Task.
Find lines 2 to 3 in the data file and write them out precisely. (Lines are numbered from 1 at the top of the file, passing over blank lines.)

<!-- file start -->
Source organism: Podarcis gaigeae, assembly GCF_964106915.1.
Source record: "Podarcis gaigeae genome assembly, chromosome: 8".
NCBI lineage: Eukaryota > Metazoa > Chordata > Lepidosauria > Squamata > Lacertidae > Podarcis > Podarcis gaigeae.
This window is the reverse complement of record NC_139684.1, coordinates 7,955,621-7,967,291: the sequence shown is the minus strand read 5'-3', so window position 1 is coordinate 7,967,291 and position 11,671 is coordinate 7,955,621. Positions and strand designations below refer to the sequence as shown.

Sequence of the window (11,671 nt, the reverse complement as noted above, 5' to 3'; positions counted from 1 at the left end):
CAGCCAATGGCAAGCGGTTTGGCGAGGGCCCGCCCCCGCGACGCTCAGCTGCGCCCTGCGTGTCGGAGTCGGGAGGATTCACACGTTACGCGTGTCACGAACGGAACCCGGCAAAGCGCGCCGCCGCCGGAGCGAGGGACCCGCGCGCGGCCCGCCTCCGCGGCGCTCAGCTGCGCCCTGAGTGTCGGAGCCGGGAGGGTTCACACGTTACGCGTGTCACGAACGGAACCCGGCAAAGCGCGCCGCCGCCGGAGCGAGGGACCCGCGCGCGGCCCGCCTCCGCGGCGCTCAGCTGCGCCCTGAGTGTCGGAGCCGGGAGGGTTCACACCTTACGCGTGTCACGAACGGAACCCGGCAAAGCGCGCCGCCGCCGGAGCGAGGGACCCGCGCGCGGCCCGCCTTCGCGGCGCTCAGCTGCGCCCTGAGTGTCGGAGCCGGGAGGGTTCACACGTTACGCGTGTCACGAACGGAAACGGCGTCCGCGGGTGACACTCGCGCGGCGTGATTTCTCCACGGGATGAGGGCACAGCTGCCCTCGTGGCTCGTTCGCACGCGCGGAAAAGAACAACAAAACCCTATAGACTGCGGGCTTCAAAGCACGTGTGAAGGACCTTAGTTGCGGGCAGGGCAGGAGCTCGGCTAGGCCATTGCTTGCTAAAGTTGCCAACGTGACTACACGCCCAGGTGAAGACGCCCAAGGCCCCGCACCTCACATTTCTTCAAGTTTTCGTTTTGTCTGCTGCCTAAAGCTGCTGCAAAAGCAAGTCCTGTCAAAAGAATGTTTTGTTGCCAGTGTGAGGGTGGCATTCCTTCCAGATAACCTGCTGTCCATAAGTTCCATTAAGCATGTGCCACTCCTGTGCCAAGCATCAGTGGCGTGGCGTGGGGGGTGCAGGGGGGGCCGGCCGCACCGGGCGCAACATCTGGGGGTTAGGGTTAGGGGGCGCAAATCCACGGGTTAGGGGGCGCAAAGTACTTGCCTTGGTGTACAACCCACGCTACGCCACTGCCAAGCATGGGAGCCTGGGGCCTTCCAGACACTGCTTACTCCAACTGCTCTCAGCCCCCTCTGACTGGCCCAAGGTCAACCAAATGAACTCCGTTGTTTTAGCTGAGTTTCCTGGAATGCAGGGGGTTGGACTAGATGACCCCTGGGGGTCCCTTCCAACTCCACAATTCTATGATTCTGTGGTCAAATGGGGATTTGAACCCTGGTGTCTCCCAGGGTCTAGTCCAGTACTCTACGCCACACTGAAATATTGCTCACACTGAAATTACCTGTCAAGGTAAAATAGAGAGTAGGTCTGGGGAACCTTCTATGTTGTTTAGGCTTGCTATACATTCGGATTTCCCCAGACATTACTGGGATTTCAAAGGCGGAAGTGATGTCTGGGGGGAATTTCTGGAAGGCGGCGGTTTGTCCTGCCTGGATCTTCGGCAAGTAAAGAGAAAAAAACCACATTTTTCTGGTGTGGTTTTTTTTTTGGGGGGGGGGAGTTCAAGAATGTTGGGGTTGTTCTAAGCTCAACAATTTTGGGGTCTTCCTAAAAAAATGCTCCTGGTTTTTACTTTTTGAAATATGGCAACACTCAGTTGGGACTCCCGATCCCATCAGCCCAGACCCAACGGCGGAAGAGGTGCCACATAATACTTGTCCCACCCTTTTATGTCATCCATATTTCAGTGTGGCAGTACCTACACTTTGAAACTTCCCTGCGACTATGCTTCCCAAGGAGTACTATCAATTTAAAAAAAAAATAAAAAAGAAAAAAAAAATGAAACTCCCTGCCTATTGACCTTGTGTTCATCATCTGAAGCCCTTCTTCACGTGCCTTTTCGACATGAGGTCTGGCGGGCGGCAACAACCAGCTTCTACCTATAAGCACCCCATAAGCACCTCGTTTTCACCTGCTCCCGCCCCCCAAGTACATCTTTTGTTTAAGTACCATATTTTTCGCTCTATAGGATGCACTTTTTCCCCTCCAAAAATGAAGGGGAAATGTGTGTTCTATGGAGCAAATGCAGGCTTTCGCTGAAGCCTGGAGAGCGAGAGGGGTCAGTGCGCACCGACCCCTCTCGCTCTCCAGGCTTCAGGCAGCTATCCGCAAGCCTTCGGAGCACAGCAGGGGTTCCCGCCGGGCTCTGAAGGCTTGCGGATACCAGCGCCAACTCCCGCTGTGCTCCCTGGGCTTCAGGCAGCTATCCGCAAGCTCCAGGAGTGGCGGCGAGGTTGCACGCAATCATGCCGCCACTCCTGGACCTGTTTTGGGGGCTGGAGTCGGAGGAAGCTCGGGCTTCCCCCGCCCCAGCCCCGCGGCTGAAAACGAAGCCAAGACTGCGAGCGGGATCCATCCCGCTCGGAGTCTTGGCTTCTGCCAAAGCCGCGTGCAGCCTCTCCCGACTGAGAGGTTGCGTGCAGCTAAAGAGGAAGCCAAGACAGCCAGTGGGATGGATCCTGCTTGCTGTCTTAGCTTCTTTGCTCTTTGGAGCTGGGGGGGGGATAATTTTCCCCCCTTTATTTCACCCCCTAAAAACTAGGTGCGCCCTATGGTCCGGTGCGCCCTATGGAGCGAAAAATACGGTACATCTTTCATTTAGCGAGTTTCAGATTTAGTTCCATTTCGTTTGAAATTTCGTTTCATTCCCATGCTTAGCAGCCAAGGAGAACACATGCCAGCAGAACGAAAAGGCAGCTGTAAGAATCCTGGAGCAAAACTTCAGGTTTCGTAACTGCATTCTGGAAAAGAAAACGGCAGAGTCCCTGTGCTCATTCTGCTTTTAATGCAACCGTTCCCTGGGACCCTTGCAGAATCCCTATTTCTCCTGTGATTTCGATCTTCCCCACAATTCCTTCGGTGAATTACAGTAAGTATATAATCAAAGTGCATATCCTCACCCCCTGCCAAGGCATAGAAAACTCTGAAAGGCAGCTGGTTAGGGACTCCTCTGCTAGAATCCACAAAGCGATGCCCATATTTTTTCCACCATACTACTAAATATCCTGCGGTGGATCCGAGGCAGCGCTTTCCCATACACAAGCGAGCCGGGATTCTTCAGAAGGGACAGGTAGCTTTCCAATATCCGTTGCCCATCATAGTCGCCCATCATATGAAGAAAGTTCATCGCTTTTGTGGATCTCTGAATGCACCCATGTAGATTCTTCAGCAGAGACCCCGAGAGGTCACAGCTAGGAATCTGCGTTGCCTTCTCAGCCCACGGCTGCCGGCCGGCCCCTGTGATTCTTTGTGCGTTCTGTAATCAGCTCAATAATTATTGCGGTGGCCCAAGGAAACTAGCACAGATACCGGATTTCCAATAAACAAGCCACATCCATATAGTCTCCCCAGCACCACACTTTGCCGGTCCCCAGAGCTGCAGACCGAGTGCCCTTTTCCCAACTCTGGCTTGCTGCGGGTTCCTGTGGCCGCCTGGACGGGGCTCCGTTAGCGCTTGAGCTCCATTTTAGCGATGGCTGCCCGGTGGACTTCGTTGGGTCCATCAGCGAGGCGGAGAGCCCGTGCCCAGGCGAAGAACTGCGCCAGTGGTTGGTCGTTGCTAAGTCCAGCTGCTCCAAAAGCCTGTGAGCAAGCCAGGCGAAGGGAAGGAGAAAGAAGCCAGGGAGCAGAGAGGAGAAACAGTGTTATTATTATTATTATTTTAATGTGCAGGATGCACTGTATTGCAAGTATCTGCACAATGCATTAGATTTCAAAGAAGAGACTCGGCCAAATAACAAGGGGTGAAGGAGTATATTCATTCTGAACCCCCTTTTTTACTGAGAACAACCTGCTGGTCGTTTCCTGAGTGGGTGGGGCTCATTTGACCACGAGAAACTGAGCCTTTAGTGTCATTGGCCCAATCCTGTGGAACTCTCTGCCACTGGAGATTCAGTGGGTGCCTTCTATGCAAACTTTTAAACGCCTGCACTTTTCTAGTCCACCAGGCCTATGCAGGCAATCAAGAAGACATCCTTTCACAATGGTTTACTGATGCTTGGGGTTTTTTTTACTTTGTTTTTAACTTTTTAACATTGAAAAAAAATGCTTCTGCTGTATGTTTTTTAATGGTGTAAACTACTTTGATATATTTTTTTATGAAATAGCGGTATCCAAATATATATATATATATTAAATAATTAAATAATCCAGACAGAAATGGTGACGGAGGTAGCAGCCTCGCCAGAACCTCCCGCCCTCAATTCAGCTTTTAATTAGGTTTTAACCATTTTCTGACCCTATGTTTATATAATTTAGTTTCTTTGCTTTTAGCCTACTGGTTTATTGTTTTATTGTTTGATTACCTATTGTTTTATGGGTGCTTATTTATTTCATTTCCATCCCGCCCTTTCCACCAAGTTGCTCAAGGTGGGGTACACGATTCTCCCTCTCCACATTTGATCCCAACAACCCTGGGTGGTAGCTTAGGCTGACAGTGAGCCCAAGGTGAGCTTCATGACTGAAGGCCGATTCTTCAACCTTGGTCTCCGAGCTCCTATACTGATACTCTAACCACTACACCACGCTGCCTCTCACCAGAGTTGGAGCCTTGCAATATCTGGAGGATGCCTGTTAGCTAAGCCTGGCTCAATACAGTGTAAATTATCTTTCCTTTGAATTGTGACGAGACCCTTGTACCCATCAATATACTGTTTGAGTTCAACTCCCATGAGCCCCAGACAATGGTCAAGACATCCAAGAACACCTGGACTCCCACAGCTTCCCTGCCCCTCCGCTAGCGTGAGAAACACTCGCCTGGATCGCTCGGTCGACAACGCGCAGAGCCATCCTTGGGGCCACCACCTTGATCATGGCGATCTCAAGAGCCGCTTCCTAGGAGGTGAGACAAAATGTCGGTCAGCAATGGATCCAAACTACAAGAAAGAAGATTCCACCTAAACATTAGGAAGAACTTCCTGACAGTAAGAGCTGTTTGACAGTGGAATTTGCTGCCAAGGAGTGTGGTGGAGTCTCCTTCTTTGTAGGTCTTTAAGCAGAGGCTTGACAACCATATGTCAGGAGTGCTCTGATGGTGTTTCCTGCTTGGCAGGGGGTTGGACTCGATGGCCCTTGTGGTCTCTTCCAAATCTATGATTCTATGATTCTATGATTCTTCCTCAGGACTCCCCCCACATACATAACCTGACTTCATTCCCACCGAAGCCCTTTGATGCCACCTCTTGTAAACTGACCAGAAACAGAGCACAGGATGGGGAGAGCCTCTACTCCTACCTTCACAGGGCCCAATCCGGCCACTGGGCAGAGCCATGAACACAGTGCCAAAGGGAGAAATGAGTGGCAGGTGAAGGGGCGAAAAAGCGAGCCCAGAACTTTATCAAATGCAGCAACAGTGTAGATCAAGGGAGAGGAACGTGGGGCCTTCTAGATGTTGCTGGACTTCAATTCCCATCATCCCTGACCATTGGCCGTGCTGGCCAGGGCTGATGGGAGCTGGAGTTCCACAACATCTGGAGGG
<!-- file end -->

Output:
Source record: "Podarcis gaigeae genome assembly, chromosome: 8".
NCBI lineage: Eukaryota > Metazoa > Chordata > Lepidosauria > Squamata > Lacertidae > Podarcis > Podarcis gaigeae.